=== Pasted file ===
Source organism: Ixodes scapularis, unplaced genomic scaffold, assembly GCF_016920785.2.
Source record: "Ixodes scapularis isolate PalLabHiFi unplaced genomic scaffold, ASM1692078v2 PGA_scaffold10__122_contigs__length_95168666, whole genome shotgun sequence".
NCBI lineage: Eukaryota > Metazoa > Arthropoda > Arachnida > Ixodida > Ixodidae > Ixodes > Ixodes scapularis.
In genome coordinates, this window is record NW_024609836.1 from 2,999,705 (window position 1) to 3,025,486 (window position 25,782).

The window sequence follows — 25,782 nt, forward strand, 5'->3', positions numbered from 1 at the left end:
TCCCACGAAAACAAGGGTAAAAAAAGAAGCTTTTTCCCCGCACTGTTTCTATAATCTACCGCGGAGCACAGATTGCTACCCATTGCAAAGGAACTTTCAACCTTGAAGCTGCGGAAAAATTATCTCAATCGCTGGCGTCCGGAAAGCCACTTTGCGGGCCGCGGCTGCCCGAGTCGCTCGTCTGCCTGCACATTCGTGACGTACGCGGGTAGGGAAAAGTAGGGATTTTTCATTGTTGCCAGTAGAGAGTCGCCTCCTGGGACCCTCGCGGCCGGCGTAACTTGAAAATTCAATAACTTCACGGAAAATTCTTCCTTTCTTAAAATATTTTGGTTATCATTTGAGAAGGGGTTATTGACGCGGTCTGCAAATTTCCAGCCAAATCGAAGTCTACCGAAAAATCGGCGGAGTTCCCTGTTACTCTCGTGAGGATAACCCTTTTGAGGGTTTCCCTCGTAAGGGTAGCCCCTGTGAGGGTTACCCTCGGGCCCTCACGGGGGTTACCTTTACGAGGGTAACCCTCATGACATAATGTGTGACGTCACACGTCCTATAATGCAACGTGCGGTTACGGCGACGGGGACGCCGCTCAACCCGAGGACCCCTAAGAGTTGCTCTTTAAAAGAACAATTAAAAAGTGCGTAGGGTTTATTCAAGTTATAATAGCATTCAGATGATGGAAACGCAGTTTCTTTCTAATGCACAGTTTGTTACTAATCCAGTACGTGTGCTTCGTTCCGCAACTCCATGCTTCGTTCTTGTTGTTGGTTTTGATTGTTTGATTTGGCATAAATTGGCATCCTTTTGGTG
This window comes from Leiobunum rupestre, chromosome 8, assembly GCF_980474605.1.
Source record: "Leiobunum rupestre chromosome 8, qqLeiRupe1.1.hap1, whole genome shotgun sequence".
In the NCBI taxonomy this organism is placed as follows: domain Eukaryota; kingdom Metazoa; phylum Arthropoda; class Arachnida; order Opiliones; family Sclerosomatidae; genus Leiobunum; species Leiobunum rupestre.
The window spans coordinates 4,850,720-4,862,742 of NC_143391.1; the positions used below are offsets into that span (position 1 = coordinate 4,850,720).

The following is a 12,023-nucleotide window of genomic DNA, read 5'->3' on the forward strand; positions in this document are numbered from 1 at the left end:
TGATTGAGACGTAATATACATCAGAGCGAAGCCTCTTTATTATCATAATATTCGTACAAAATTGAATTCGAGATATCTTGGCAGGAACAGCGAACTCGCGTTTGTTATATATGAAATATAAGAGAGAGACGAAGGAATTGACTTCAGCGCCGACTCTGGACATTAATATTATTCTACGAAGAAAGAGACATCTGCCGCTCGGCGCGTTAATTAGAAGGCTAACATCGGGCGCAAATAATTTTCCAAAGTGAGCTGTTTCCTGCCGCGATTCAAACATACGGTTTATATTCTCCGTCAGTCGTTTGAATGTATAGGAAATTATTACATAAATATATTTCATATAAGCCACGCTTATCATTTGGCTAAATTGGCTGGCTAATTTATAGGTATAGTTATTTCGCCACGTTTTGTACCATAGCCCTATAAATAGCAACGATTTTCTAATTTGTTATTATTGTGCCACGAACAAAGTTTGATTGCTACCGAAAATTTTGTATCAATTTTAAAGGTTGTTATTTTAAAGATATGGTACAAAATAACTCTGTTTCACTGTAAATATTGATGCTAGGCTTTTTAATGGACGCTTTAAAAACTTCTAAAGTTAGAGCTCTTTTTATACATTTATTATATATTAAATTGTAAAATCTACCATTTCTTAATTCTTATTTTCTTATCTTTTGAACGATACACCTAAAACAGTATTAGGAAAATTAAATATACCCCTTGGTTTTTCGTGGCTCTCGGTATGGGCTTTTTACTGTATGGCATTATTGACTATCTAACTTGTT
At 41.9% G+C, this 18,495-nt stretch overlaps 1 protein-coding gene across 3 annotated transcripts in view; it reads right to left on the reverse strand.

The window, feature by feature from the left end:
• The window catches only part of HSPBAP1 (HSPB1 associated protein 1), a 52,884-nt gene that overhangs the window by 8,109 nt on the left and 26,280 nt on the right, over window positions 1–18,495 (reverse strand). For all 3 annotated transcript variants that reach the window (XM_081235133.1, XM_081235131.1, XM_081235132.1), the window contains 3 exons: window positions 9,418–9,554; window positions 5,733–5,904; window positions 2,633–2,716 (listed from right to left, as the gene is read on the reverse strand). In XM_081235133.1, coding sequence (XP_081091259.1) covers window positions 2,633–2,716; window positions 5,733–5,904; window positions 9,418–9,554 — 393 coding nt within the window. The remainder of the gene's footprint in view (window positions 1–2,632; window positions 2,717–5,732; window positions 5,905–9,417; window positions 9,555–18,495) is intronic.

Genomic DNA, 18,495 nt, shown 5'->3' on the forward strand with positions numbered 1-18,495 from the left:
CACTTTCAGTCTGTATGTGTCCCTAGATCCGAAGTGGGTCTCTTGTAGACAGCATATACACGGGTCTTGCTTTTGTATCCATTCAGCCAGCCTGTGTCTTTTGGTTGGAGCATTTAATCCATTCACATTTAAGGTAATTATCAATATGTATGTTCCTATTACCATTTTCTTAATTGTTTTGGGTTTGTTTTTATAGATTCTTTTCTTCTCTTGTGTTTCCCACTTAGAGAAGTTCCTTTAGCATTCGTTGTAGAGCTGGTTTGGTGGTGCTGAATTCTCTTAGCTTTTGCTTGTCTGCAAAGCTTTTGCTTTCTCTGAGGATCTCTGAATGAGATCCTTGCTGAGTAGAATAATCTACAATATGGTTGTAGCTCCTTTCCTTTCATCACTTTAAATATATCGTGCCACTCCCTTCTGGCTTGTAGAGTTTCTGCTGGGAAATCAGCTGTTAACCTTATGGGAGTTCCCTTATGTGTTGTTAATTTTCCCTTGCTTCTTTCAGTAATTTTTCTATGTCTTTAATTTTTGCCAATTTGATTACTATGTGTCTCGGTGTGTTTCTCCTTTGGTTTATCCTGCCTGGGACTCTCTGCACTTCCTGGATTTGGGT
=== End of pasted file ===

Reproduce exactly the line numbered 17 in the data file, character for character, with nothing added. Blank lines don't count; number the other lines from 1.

CACTTTCAGTCTGTATGTGTCCCTAGATCCGAAGTGGGTCTCTTGTAGACAGCATATACACGGGTCTTGCTTTTGTATCCATTCAGCCAGCCTGTGTCTTTTGGTTGGAGCATTTAATCCATTCACATTTAAGGTAATTATCAATATGTATGTTCCTATTACCATTTTCTTAATTGTTTTGGGTTTGTTTTTATAGATTCTTTTCTTCTCTTGTGTTTCCCACTTAGAGAAGTTCCTTTAGCATTCGTTGTAGAGCTGGTTTGGTGGTGCTGAATTCTCTTAGCTTTTGCTTGTCTGCAAAGCTTTTGCTTTCTCTGAGGATCTCTGAATGAGATCCTTGCTGAGTAGAATAATCTACAATATGGTTGTAGCTCCTTTCCTTTCATCACTTTAAATATATCGTGCCACTCCCTTCTGGCTTGTAGAGTTTCTGCTGGGAAATCAGCTGTTAACCTTATGGGAGTTCCCTTATGTGTTGTTAATTTTCCCTTGCTTCTTTCAGTAATTTTTCTATGTCTTTAATTTTTGCCAATTTGATTACTATGTGTCTCGGTGTGTTTCTCCTTTGGTTTATCCTGCCTGGGACTCTCTGCACTTCCTGGATTTGGGT